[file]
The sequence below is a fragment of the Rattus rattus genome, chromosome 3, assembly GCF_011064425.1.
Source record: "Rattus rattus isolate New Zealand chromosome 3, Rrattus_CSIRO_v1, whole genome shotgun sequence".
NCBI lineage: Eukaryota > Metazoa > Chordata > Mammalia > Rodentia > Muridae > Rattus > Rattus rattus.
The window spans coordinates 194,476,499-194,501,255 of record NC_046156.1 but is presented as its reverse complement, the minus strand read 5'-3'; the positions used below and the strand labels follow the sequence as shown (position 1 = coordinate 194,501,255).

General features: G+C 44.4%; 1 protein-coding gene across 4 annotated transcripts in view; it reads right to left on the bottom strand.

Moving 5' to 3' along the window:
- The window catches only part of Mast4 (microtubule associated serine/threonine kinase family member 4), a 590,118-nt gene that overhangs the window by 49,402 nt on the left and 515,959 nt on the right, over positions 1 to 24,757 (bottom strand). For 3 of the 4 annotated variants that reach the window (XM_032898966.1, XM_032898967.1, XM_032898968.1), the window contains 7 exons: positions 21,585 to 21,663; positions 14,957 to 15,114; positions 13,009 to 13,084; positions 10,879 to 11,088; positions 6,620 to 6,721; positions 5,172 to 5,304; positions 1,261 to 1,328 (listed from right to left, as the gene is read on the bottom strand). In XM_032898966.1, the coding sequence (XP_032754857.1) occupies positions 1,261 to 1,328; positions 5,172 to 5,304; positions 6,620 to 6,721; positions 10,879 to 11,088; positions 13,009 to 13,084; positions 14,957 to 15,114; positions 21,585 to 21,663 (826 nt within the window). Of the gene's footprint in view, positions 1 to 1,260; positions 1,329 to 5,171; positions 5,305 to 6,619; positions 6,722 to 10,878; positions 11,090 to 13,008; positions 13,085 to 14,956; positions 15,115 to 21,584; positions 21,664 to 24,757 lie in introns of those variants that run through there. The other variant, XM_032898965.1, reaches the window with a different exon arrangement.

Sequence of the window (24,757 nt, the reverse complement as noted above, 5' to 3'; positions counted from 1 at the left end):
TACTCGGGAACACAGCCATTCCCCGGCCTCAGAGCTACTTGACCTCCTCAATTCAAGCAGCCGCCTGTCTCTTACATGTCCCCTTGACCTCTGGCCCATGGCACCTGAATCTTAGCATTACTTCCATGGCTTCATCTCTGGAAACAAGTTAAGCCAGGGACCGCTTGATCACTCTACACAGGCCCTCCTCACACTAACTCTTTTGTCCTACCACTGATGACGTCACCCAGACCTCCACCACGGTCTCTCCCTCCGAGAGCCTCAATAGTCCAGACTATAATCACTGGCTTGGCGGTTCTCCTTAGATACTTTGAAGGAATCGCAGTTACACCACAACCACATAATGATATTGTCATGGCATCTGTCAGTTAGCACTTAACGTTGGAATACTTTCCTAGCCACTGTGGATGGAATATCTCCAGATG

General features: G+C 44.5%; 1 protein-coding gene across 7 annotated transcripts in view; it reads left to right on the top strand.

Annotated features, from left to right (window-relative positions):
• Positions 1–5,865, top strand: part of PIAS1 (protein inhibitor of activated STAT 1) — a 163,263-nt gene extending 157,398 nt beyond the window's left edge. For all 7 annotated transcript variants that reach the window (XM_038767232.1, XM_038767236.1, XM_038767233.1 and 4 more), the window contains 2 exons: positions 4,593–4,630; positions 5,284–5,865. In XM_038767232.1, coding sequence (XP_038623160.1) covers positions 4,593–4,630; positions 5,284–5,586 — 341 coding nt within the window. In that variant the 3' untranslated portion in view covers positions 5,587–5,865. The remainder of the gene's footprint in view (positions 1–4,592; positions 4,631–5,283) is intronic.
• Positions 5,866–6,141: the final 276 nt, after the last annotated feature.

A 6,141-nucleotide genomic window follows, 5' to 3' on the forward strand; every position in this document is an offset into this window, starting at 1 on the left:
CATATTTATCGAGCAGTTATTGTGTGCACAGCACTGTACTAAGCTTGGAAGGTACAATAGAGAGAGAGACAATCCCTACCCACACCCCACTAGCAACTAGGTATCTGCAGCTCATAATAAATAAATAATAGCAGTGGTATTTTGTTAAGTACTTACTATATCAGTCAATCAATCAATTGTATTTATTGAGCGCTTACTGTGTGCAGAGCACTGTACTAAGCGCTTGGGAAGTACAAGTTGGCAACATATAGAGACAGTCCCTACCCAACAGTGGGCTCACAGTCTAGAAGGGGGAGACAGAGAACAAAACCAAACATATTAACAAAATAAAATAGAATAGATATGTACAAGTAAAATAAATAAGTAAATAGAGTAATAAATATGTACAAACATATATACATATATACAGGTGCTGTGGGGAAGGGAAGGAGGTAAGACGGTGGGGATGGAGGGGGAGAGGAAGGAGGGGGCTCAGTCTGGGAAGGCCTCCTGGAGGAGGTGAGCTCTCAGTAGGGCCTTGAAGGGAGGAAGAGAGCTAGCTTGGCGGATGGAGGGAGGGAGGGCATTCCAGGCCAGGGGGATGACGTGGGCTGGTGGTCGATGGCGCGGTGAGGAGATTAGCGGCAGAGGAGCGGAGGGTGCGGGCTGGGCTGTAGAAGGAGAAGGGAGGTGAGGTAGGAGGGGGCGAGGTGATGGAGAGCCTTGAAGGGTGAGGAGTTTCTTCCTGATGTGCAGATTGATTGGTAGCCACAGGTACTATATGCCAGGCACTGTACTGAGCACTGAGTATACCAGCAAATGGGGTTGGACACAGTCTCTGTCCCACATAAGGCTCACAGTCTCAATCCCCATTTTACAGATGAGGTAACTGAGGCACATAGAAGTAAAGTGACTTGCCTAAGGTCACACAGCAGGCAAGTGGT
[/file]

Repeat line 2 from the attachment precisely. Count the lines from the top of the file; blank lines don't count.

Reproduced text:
Source record: "Rattus rattus isolate New Zealand chromosome 3, Rrattus_CSIRO_v1, whole genome shotgun sequence".